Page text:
Search. Read. Cite.

Easy to search. Easy to read. Easy to cite with credible sources.

JNCI J Natl Cancer Inst

Year: 2010  |  Volume: 102  |  Issue: 5  |  Page No.: 298 - 306

Economic Analysis: Randomized Placebo-Controlled Clinical Trial of Erlotinib in Advanced Non-Small Cell Lung Cancer

P. A Bradbury, D Tu, L Seymour, P. K Isogai, L Zhu, R Ng, N Mittmann, M. S Tsao, W. K Evans, F. A Shepherd, N. B Leighl and on behalf of the NCIC Clinical Trials Group Working Group on Economic Analysis



The NCIC Clinical Trials Group conducted the BR.21 trial, a randomized placebo-controlled trial of erlotinib (an epidermal growth factor receptor tyrosine kinase inhibitor) in patients with previously treated advanced non–small cell lung cancer. This trial accrued patients between August 14, 2001, and January 31, 2003, and found that overall survival and quality of life were improved in the erlotinib arm than in the placebo arm. However, funding restrictions limit access to erlotinib in many countries. We undertook an economic analysis of erlotinib treatment in this trial and explored different molecular and clinical predictors of outcome to determine the cost-effectiveness of treating various populations with erlotinib.


Resource utilization was determined from individual patient data in the BR.21 trial database. The trial recruited 731 patients (488 in the erlotinib arm and 243 in the placebo arm). Costs arising from erlotinib treatment, diagnostic tests, outpatient visits, acute hospitalization, adverse events, lung cancer–related concomitant medications, transfusions, and radiation therapy were captured. The incremental cost-effectiveness ratio was calculated as the ratio of incremental cost (in 2007 Canadian dollars) to incremental effectiveness (life-years gained). In exploratory analyses, we evaluated the benefits of treatment in selected subgroups to determine the impact on the incremental cost-effectiveness ratio.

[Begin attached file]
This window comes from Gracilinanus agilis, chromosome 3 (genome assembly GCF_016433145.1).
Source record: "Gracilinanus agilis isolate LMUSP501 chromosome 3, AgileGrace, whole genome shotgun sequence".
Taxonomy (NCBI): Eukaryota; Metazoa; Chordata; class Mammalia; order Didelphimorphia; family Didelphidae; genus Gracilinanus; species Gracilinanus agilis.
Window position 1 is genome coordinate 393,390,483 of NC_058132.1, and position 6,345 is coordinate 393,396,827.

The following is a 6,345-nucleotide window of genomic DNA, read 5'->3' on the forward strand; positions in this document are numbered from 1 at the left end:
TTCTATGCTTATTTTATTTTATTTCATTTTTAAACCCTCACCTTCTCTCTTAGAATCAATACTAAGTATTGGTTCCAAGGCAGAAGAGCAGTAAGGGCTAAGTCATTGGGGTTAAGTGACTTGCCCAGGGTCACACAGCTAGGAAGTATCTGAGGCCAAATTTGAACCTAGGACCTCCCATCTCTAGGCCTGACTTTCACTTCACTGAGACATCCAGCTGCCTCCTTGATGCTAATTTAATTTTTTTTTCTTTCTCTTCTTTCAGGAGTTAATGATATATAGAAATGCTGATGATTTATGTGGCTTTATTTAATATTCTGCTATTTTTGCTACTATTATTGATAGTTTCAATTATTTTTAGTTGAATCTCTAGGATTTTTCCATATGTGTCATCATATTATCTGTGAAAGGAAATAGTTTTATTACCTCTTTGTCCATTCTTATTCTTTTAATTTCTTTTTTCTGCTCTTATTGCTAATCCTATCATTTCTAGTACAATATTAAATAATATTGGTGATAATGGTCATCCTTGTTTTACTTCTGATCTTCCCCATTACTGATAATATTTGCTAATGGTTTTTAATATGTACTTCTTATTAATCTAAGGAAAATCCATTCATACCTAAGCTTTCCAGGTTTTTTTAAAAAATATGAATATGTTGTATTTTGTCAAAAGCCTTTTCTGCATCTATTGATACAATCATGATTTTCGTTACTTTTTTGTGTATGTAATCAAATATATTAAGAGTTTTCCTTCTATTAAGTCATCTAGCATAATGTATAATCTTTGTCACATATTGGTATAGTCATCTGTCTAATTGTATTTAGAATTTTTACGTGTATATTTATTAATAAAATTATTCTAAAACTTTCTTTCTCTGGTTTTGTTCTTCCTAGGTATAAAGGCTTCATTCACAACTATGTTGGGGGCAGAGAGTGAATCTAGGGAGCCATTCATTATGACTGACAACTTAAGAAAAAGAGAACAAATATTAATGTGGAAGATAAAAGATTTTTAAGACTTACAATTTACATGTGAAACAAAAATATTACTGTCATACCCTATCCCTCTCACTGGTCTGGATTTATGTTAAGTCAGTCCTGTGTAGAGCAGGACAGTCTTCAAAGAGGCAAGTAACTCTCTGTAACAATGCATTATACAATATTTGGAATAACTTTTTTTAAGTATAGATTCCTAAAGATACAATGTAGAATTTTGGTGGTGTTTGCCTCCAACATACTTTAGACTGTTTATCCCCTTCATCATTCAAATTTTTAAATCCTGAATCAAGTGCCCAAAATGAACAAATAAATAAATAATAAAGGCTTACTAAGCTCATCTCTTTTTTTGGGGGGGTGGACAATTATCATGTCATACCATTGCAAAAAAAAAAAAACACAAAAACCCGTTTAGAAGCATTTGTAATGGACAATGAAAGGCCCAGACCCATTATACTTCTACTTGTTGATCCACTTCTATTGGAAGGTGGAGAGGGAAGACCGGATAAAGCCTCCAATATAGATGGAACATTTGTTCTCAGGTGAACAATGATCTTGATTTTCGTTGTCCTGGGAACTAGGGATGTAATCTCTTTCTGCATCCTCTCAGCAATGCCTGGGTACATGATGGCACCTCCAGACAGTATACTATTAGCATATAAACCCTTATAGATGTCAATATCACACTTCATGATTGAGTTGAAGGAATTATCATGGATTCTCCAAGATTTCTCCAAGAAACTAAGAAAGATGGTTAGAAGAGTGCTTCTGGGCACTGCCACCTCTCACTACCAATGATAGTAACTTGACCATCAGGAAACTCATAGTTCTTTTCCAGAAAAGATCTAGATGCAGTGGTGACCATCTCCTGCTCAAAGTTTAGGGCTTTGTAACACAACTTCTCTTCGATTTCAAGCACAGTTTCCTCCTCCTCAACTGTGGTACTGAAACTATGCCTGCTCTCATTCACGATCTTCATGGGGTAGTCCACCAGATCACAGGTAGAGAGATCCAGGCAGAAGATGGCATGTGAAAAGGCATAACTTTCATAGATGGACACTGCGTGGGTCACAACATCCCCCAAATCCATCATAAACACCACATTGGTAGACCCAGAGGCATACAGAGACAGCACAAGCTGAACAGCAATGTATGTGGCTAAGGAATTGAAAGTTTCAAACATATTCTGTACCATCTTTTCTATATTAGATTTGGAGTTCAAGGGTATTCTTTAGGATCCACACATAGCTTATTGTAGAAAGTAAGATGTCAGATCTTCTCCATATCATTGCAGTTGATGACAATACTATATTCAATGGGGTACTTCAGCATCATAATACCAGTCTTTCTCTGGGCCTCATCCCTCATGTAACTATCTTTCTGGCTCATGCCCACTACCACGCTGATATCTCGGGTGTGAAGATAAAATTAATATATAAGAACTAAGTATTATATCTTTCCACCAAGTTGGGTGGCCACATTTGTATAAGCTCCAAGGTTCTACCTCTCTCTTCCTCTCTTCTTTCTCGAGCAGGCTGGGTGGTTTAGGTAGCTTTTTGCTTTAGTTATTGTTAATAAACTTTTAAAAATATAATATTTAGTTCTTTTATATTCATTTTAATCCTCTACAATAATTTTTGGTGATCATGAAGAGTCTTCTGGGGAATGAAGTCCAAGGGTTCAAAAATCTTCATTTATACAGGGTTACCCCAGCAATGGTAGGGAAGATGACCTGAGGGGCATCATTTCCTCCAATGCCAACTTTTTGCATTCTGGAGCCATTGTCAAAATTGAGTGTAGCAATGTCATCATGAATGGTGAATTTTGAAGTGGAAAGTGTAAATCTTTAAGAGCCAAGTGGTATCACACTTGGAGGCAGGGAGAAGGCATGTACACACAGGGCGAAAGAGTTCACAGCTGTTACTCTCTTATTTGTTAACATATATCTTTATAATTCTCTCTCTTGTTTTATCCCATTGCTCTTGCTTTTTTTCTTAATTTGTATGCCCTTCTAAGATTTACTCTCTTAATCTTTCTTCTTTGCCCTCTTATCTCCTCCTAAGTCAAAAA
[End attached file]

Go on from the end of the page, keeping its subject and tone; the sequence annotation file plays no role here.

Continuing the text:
The incremental cost-effectiveness ratio for erlotinib treatment in the BR.21 trial population was $94 638 per life-year gained (95% confidence interval = $52 359 to $429 148). The major drivers of cost-effectiveness included the magnitude of survival benefit and erlotinib cost. Subgroup analyses revealed that erlotinib may be more cost-effective in never-smokers or patients with high EGFR gene copy number.


With an incremental cost-effectiveness ratio of $94 638 per life-year gained, erlotinib treatment for patients with previously treated advanced non–small cell lung cancer is marginally cost-effective. The use of molecular predictors of benefit for targeted agents may help identify more or less cost-effective subgroups for treatment.

View Fulltext